As for some of the terms like “masking, vertex painting, channel, etc…” A lot of that stems from good old image editing and compositing. I wouldn’t say there is a giant list of terminology there but there is enough jargon to make somebody’s head spin if their not used to dealing with that sort of thing. The issue with this is that material creation is sort of an extension to this branch of work, so it’s a little impossible to jump into without having at least some experience with it (I’m refering to image editing). If you want to gain a stronger understanding of how these sort of things work i would suggest some light research into maybe photoshop or compositing in something like after effects, nuke etc… Nothing fancy or requiring months or weeks of learning but just looking for some simple tutorials that will explain some general stuff to you while giving you a real world example of their use. You’ll no doubt run into the plenty of the terms and typically see exactly what they are in the process.

One last thing, try to remember that a lot of the more complex materials you’ll run into like water will be setup fairly differently from person to person because there is no real exact science to achieve the effect your looking for. Most matierals are a result of an artist simply trying to achieve an end result and using a combination of logic and the knowledge they’ve aquired playing with nodes. Much like photoshop or other image editing tools there is usually more than 1 way to achieve a result and because of this you’ll run into wildly different node networks for the same type of material depending on who designs it. I would suggest looking for any tutorial you can relating to materials within UE4 and even if you don’t understand most of what their talking about keep watching, try to digest everything their telling you because you never know when you’ll be either A watching another tutorial or B playing a material yourself and suddenly have an “ah ha!” moment where suddenly a shred of information you had gotten earlier just makes sense suddenly.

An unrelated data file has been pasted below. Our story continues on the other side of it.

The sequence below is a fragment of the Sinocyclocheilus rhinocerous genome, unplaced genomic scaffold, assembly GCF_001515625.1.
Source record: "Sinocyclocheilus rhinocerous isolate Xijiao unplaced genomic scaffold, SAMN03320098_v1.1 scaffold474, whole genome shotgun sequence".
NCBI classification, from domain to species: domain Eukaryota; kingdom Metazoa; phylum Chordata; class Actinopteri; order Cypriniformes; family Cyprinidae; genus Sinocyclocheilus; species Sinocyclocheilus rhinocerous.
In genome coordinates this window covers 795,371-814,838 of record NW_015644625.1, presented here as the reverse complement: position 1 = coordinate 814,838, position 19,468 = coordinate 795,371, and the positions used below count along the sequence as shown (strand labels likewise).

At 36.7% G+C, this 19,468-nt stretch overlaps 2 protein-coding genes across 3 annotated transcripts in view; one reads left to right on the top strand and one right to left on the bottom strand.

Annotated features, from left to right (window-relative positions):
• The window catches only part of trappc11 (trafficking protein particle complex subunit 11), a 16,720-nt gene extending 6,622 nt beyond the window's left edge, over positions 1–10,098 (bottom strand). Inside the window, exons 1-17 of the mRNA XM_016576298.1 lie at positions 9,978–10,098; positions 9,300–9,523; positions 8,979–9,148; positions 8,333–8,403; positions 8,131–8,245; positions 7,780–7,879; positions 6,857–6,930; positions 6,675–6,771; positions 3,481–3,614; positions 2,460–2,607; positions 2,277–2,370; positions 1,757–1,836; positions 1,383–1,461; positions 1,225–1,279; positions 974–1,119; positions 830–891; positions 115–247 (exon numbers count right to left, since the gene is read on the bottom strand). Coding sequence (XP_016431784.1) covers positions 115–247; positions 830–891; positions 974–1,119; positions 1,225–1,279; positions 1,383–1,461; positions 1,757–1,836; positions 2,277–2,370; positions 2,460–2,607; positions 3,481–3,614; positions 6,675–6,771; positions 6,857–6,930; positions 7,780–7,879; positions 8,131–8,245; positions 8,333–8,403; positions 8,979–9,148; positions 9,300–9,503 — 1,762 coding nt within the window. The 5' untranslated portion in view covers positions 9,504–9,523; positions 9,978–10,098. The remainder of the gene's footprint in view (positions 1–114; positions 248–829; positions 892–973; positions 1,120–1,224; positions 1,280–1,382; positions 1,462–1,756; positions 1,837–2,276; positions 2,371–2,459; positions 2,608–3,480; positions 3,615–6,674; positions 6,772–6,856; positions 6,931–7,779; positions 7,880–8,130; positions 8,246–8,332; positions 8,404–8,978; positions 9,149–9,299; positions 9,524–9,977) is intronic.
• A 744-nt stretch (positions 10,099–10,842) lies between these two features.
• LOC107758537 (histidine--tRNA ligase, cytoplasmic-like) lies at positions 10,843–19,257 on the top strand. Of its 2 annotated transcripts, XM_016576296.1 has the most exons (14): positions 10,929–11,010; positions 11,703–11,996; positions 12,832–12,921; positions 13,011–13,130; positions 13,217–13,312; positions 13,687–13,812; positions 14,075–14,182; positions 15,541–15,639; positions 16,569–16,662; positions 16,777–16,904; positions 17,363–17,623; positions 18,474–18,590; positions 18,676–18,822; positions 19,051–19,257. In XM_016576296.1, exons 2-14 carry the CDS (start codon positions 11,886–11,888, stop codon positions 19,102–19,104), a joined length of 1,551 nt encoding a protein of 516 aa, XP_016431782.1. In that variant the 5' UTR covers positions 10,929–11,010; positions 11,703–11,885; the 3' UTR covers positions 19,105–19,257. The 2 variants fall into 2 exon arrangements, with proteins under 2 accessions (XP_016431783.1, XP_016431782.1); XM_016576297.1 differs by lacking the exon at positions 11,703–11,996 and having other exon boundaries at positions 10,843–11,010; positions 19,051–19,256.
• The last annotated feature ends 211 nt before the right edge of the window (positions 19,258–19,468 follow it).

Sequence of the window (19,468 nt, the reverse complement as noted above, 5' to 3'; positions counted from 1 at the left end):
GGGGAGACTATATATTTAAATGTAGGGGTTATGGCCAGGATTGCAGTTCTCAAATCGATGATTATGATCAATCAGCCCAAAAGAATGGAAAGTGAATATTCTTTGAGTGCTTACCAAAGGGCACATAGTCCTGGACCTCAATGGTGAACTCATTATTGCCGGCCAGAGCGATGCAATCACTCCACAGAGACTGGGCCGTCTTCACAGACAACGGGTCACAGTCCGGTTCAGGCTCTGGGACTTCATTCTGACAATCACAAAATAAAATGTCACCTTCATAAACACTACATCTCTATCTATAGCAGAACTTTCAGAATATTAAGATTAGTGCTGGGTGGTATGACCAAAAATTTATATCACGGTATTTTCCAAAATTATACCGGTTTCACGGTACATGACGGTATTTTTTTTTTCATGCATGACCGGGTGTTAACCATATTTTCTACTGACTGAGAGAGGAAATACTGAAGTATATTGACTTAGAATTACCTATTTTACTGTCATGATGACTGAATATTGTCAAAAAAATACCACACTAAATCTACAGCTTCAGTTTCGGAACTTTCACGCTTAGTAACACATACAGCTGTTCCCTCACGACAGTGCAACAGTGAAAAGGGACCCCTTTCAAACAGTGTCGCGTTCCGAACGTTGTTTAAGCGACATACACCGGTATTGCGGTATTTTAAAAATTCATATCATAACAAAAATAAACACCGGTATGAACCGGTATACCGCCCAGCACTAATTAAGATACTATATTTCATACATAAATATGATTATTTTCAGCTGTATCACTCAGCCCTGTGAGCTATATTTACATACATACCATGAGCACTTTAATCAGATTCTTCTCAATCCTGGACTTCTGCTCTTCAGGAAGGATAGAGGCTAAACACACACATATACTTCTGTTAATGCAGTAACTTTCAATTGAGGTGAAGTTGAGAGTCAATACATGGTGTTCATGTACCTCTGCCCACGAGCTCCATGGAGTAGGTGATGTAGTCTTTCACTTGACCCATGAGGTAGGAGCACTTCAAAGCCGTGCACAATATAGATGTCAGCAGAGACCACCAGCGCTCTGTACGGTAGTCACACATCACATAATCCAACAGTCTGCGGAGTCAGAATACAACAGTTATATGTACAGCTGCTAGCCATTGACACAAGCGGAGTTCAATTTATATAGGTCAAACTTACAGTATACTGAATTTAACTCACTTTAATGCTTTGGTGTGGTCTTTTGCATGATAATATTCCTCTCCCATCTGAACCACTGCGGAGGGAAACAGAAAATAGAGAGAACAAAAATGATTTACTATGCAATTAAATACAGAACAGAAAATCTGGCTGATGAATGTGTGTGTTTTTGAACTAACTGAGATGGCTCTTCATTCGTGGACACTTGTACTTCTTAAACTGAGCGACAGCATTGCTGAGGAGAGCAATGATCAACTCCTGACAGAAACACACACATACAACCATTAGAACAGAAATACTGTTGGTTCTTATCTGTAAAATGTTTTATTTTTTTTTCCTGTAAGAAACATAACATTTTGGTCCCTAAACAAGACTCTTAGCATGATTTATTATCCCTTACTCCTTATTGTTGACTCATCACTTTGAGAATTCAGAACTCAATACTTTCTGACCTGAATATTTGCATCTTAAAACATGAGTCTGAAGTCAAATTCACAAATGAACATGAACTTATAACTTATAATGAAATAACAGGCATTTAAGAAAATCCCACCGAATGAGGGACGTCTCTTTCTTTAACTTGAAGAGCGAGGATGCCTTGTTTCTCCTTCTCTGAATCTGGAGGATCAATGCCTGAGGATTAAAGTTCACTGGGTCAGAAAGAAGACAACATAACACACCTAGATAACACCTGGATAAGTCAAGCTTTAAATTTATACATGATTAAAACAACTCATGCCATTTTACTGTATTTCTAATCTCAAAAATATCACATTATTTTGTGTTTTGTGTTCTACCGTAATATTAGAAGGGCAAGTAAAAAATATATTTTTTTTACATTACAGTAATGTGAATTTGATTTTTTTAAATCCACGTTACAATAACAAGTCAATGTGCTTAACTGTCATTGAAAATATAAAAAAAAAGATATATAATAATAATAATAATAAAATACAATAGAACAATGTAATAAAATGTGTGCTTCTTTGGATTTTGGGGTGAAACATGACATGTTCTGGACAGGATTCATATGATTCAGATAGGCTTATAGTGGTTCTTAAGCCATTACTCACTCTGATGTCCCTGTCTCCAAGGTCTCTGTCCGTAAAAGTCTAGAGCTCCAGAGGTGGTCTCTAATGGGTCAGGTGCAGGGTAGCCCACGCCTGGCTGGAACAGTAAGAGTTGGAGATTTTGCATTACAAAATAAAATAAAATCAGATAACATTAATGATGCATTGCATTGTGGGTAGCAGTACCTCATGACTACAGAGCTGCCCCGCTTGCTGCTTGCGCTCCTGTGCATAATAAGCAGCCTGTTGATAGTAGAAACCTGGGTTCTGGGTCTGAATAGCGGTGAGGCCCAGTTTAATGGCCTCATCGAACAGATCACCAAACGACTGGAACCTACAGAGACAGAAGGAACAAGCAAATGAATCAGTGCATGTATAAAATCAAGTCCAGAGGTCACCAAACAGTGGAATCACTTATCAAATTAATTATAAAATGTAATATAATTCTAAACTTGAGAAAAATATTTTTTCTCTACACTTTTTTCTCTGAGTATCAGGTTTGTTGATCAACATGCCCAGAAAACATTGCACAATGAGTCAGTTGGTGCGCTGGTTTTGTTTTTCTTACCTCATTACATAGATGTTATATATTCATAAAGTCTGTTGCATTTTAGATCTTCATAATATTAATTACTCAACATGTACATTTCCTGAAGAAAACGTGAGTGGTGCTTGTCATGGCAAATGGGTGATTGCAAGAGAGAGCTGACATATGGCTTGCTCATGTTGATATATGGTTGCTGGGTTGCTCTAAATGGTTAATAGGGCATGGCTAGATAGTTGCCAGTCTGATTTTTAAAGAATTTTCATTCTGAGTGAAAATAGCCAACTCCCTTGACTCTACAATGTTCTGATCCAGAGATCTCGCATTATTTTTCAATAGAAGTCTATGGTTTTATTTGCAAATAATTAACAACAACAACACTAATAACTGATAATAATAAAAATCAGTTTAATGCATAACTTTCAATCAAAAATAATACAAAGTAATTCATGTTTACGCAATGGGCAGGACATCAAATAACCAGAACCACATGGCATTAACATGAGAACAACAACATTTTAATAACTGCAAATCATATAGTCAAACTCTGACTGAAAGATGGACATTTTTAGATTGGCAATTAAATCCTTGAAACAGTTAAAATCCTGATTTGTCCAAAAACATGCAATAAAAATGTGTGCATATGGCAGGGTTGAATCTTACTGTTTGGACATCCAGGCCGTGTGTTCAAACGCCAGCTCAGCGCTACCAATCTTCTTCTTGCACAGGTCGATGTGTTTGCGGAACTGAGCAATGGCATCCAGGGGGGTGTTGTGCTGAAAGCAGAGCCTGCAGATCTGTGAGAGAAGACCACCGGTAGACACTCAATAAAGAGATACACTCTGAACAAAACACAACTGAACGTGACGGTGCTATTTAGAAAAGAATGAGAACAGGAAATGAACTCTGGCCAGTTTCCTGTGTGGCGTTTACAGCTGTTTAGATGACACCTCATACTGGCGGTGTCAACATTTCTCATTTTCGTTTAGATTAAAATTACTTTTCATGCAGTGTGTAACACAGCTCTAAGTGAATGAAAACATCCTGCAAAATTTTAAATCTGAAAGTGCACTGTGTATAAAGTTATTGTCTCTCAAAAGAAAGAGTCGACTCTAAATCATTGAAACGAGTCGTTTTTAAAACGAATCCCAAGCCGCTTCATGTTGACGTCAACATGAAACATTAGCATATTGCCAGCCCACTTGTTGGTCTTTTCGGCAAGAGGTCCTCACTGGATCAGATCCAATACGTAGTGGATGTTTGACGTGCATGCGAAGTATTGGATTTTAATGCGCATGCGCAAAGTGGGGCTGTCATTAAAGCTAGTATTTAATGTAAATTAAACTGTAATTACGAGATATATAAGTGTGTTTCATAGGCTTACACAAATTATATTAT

Keep diligent and keep playing with materials, it’ll all start to make sense to you the more you experiment!

I am looking for confirmation of what I have learned and or industry standard format.

So I just went through a pretty big ordeal trying to figure out exactly how alpha masks work. I could elaborate on how I was confused but rather provide good information and see if anyone can confirm it.

When working with art assets its best to just use what formats?

While in its Raw Uncompressed Format just use .PSD
While getting ready for UE4 Import just use .TGA

Why these formats, because while in .PSD everything is still workable and not compressed into a single image, TGA supports the alpha channel while other formats will not. I really want to make sure I am clear on this so moving forward I stick with this format, is there any reason to deviate from this method and if so why etc?

Masks in UE4 have nothing to do with masks say something like Photoshop or gimp. Why, because Unreal 4 Masking is handled with the alpha channel from another program like gimp or Photshop.

You do not need a black or white visible component for masking in UE4 since its handled with the alpha channel. All the alpha channel does in gimp or photo is to just not have any data there really at all transparent, so whatever you paste down on top of it will be visible in the mask.

Masking in Photo or Gimp is just to get the image you are going to display correct before you bring it over to UE4. If you want something to not be displayed just don’t add it to the image and alpha channel it through cropping it out etc.

Now there are probably some caveats to the above but that would probably fall under how much opacity something is going to have or translucent its going to be. So Glass or water is still there and still displayed its just translucent or opacity not masked completely.

Am I on the right track would anyone add to this or correct any area?